THURSDAY 9th MARCH 2017
DR RUPERT CHAPMAN
NEW LIGHT ON THE PALACE OF THE KINGS OF ISRAEL
4.00pm – BP Lecture Theatre, Clore Education Centre, The British Museum.
The biblical account tells us that in the early ninth century B.C. Omri, King of Israel, bought land on which to found a new capital for his new kingdom. While the excavations of Reisner and Kenyon made this one of the most extensively excavated sites in the region, it is still one of the least known. This talk will look at the construction of the great royal compound, which included the palace itself and an enormous parade ground, as well as at the great platform on which the palace stood. We will offer the first attempted reconstruction of the palace, and we will consider both its life and its destruction.
Dr Rupert Chapman was Executive Secretary of the Palestine Exploration Fund for 22 years, before joining the Middle East Department of the British Museum, where he was Curator of Levantine Antiquities and Departmental Librarian between 2006 and 2016. He has excavated in Mississippi, England, Wales, Jordan, Syria, Iraq, and Israel, and also in Oman and Saudi Arabia. He is now working on the final report of the British Museum’s excavations at Tell es-Sa’idiyeh, Jordan, and researching the archaeology of ancient Samaria.
(Organised jointly with the Palestine Exploration Fund.)
*Please ensure you book your ticket for this lecture by telephone at the British Museum Box office on: +44 (0)20 7323 8181 or online at www.britishmuseum.org
note the earlier start time
WEDNESDAY 22nd MARCH 2017
PROF MARK GELLER
(University College, London)
IS THERE SUCH A THING AS MEDICINE IN THE BIBLE?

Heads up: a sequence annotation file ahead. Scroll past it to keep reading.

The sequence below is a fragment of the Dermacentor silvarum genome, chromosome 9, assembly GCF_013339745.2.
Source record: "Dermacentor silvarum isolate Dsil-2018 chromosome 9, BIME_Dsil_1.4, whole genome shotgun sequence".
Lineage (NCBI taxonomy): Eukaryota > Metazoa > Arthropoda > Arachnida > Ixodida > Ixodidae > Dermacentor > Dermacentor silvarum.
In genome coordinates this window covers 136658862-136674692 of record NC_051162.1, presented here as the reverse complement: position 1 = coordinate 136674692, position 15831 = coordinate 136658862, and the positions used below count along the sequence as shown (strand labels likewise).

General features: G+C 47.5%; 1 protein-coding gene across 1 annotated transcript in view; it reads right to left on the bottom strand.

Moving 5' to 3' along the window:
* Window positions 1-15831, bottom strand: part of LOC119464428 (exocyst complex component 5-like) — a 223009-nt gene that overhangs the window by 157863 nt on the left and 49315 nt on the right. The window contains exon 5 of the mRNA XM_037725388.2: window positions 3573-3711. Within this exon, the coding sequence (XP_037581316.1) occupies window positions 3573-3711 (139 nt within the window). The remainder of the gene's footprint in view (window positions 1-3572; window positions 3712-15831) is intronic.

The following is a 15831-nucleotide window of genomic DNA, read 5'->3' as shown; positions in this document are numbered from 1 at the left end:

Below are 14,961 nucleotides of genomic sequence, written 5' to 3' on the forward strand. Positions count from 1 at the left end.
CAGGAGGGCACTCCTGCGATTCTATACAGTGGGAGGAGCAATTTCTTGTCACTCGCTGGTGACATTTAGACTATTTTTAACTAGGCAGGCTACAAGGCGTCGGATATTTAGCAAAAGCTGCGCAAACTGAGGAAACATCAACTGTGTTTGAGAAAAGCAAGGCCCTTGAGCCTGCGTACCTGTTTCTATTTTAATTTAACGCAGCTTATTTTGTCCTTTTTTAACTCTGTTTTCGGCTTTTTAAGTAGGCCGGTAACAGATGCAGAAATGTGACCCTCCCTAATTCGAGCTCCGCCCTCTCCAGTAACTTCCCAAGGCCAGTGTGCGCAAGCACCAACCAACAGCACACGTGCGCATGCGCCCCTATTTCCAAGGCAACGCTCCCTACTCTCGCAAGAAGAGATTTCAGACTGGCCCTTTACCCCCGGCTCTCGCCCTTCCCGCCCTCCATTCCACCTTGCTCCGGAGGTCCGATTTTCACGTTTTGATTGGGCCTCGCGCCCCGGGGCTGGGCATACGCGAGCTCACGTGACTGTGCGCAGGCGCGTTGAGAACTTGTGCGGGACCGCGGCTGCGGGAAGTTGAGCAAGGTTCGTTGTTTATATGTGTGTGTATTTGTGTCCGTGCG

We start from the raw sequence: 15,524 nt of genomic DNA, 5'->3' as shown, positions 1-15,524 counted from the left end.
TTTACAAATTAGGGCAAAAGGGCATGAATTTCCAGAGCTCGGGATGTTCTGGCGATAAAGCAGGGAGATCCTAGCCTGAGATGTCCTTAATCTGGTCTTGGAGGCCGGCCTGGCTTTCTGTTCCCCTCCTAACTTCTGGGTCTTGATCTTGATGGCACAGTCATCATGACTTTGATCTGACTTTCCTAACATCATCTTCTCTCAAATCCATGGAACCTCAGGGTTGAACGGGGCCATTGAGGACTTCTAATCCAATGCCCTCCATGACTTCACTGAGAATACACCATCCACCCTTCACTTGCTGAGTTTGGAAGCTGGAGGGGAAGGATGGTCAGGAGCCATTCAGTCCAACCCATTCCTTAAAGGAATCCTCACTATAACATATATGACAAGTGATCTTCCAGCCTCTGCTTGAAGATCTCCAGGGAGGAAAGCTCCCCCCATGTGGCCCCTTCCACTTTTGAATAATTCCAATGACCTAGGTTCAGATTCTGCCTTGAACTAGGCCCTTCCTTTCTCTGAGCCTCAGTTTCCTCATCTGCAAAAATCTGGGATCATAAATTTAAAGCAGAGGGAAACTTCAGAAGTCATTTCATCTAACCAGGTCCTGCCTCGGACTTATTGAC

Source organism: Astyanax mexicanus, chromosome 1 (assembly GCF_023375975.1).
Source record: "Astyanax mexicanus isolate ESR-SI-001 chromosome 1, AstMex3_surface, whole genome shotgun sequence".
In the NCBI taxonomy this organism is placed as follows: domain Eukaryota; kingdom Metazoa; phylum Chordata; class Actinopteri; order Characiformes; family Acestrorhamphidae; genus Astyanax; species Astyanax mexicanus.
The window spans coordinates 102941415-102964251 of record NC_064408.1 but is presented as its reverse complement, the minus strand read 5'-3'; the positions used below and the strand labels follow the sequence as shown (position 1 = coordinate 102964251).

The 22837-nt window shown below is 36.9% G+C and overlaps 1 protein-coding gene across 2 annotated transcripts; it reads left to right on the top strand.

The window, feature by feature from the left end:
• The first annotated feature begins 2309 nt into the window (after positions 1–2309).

6.00pm – JZ Young Lecture Theatre, UCL Anatomy Building, Gower Street, London WC1E 6BT
Was there ever such a thing as ‘medicine’ in the Bible? The identification of biblical ‘leprosy’ (Tzorat) has remained a perpetual problem for scholarship, since the ‘symptoms’ described in the Bible fit no modern patterns of illness, and certainly not leprosy or psoriasis. This lecture will view these passages from the point of view of contemporary medicine which is well documented in cuneiform tablets, to put biblical ‘medicine’ into its proper context within ancient healing arts. Comparisons will show many of the descriptions of this condition in the Bible have parallels which cast light on the passages in Leviticus, so that these passages can take their proper place within the history of ancient medicine.
Mark Geller is Jewish Chronicle Professor and Director of the Institute of Jewish Studies in the Dept. of Hebrew and Jewish Studies at UCL. He is currently on secondment to the Freie Universitaet Berlin, where he is Professor fuer Wissensgeschichte and Principal Investigator of a 5 year European Research Council Project “BabMed”, which investigates both cuneiform and Talmudic medicine. He has recently published books on ancient Babylonian medicine and on healing magic in ancient Mesopotamia and is currently working on medicine in the Babylonian Talmud.
(Organised jointly with the Institute of Jewish Studies, University College, London)
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